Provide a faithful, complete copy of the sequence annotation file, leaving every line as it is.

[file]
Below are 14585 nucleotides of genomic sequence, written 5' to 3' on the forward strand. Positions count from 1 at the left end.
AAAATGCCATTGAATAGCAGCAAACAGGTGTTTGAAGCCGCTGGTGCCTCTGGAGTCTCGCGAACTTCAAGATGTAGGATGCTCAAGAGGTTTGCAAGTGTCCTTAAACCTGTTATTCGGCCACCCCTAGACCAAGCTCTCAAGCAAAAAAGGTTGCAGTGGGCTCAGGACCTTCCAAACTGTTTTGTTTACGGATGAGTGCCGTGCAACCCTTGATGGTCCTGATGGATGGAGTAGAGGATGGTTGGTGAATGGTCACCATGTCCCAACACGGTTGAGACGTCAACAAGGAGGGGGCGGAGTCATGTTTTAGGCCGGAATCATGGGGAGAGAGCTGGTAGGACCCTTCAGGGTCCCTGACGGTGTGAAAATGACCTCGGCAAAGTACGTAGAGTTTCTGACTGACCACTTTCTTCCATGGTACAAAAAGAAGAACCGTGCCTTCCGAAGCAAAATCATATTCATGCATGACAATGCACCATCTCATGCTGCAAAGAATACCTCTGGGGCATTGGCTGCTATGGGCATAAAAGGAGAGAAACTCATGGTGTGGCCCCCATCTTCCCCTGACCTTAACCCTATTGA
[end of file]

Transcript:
Below are 14585 nucleotides of genomic sequence, written 5' to 3' on the forward strand. Positions count from 1 at the left end.
AAAATGCCATTGAATAGCAGCAAACAGGTGTTTGAAGCCGCTGGTGCCTCTGGAGTCTCGCGAACTTCAAGATGTAGGATGCTCAAGAGGTTTGCAAGTGTCCTTAAACCTGTTATTCGGCCACCCCTAGACCAAGCTCTCAAGCAAAAAAGGTTGCAGTGGGCTCAGGACCTTCCAAACTGTTTTGTTTACGGATGAGTGCCGTGCAACCCTTGATGGTCCTGATGGATGGAGTAGAGGATGGTTGGTGAATGGTCACCATGTCCCAACACGGTTGAGACGTCAACAAGGAGGGGGCGGAGTCATGTTTTAGGCCGGAATCATGGGGAGAGAGCTGGTAGGACCCTTCAGGGTCCCTGACGGTGTGAAAATGACCTCGGCAAAGTACGTAGAGTTTCTGACTGACCACTTTCTTCCATGGTACAAAAAGAAGAACCGTGCCTTCCGAAGCAAAATCATATTCATGCATGACAATGCACCATCTCATGCTGCAAAGAATACCTCTGGGGCATTGGCTGCTATGGGCATAAAAGGAGAGAAACTCATGGTGTGGCCCCCATCTTCCCCTGACCTTAACCCTATTGA